Progarchives, the progressive rock ultimate discography
Styx - Styx II CD (album) cover




Prog Related

3.14 | 131 ratings

From, the ultimate progressive rock music website

Special Collaborator
Honorary Collaborator
2 stars Lady arrives early to one lame party

When the first Styx album bombed the band convinced their label they should have more control of the second album, which they were granted. But because the promotion they got was basically nil, the results were not much different in terms of success. While some called the second album a huge leap forward from the debut in quality and production, I can only agree on the latter. The debut is a more memorable collection of music despite Styx II having two very important tracks.

Dennis DeYoung took control of Styx II and wrote all but two of the songs, but as a writer he was not yet at his creative peak. The exception was the track "Lady" (written for his wife Suzanne) which gave a startling insight into his skills at writing those romantic power ballads which would be so prominent on future albums. It was a song he was urged to write by label guy Bill Traut in an attempt to have some commercial breakthrough, Traut wanted a song which would perk the ears of teenage girls. The other guys in the band were not pleased by "Lady" in another eerie foreshadow of tension coming five years later. But they gave in and the song would eventually be crucial in helping to break the band nationally, though it did not happen right away. The song itself is a near perfect pop song with a gorgeous melody and a powerful chorus. The moody progger of the band, the late guitarist John Curulewski, disliked the song but frequently had good ideas. He added those nice rhythm guitar chugs through the verses while James Young took the big swipes at the end. "Lady" is a great single but one that arrived too early to the party Styx were at in 1973. It's a song that would help define Dennis DeYoung and begin to find them a radio audience.

For his part Curulewski contributed "A Day" which was the proggy highlight of the album, an 8-minute plus drifting dirge of soft emotions which rolls over the listening in waves. Gentle acoustic guitars and sad piano, light bass and drums, trippy effects throughout. Eventually it builds into a more fiery jam with dual lead electric guitars. His more fragile and plaintive vocal delivery is a stark contrast to the usual Styx bombast, and the song sounds more like a lazy Allman Brothers track or a Traffic number than a Styx song. This is the kind of wonderful "box of chocolates" albums listeners were treated to in those days. The musicians were experimenting as songwriters and nothing was concrete, so you have some wildly diverse material that can sound nothing like the Styx default "sound" you have in your mind. John's other track was the somewhat silly but fun "You Better Ask" which discusses his unfortunate encounters with "social diseases."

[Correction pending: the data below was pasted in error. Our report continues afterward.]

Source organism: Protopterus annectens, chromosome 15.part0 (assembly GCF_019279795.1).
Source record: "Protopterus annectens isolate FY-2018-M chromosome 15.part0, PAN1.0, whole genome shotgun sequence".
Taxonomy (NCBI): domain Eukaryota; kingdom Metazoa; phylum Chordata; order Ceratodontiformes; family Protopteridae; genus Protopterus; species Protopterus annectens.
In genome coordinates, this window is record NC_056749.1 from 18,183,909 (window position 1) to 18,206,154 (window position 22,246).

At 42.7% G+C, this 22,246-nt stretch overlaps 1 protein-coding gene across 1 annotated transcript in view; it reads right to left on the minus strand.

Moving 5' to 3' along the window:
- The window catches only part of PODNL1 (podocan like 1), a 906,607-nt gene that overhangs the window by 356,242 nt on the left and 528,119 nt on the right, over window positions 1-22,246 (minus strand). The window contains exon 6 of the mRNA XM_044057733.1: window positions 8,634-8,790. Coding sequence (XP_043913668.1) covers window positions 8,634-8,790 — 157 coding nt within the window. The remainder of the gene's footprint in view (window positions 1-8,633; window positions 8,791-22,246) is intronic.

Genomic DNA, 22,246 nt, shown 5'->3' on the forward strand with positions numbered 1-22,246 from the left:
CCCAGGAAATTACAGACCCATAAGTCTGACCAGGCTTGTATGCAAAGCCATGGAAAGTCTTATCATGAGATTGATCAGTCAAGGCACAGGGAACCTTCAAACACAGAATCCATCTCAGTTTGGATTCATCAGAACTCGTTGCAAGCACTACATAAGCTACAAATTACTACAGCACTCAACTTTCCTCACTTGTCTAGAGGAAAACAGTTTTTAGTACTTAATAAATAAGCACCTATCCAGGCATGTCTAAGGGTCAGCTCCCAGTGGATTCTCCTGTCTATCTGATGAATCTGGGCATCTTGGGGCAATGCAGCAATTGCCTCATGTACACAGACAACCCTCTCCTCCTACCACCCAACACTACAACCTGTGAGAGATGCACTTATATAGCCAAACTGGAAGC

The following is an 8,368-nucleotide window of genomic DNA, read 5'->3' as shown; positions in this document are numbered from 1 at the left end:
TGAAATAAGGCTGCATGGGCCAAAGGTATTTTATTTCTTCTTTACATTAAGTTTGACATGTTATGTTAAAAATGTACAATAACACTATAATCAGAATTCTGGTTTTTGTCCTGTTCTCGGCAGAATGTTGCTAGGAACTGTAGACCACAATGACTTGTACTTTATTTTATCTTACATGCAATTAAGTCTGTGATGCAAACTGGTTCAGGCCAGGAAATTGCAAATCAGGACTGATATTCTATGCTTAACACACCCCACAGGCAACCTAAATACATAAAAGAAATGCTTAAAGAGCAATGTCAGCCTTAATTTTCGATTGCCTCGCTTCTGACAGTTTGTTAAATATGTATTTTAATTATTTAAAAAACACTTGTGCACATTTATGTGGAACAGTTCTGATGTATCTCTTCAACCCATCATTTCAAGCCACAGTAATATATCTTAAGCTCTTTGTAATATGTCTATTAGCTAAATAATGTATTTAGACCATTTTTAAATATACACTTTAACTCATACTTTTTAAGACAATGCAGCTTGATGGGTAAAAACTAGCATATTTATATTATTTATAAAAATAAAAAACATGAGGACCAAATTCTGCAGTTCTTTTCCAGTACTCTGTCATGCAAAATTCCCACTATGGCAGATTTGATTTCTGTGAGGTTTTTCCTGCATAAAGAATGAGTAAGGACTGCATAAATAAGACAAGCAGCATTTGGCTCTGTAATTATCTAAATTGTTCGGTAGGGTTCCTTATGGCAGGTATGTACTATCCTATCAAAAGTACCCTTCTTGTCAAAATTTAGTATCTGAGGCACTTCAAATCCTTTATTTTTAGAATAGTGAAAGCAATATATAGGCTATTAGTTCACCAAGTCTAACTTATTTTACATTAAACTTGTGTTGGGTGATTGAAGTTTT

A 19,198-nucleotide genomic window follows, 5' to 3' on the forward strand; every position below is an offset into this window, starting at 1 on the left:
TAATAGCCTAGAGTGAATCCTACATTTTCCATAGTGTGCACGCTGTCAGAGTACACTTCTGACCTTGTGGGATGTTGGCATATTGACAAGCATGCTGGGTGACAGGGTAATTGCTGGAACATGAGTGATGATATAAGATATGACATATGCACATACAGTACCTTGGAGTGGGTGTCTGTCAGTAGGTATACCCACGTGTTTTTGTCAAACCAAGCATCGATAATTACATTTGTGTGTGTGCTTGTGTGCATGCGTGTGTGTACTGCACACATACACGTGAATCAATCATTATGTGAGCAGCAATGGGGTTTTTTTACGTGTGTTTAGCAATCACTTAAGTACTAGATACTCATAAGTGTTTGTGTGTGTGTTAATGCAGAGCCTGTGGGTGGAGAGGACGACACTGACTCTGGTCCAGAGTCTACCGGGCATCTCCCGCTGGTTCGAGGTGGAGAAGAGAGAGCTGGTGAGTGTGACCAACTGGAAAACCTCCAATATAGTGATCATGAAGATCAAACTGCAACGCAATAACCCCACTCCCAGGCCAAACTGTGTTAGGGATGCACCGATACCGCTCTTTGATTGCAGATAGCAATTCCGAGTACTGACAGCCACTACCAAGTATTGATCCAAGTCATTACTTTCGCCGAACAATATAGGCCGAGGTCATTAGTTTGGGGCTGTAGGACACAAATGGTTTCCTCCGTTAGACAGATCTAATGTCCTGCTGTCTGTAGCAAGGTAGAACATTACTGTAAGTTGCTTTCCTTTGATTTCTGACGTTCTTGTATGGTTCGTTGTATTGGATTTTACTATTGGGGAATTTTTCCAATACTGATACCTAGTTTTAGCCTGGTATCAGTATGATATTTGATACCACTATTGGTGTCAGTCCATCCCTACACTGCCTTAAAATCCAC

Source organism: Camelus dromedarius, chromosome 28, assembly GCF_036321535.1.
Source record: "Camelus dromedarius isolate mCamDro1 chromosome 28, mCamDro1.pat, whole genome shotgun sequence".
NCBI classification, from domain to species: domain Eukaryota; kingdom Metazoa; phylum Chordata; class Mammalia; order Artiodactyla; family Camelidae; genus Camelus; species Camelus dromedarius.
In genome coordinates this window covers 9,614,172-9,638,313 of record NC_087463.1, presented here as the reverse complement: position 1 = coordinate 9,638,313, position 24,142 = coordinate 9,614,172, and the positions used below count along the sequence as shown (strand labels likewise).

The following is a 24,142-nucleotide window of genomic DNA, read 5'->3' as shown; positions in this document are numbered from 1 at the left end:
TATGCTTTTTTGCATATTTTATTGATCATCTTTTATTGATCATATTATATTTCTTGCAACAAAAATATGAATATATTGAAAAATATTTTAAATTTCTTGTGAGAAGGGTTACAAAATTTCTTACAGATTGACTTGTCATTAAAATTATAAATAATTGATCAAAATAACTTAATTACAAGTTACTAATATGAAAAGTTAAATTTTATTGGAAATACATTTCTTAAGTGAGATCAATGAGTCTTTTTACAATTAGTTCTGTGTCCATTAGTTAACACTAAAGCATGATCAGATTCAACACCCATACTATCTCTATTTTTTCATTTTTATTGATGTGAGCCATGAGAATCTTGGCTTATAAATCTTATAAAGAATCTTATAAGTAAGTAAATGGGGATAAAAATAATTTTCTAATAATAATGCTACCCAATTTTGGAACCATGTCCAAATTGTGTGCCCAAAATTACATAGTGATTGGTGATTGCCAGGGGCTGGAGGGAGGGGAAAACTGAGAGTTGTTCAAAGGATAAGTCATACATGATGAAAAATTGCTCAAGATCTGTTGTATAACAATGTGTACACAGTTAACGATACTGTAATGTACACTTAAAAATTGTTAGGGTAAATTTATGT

The rest of the album served up DeYoung's nice treatment of a Bach piece which he recorded by running a long cable from the church organ at the Cathedral of St. James down the street from the studio. His other originals were not his best work and he began a period of self-doubt as a writer, turning over some of the leadership on the next album to the others. "Earl of Roseland" was a warm and nostalgic lyrical reminisce of the band's early days in their neighborhood, but falls rather flat as good music goes. "Father OSA" was a song about his Dad which is personal and has some nice keyboard work, but again, these songs just do not deliver the goods. I'm surprised it is something of a favorite to Styx fans.

Styx II is a disappointing album and "for fans" of the band, and to fans I recommend it for what is one of John Curulewski's best tracks, "A Day." Beyond that, I would not recommend the album except as part of the excellent collection "The Complete Wooden Nickel Recordings" which is the best way to experience the first four Styx albums on CD.

Finnforest | 2/5 |


As a registered member (register here if not), you can post rating/reviews (& edit later), comments reviews and submit new albums.

You are not logged, please complete authentication before continuing (use forum credentials).

Forum user
Forum password

Share this STYX review

Social review comments () BETA

Review related links

Copyright Prog Archives, All rights reserved. | Legal Notice | Privacy Policy | Advertise | RSS + syndications

Other sites in the MAC network: — jazz music reviews and archives | — metal music reviews and archives

Donate monthly and keep PA fast-loading and ad-free forever.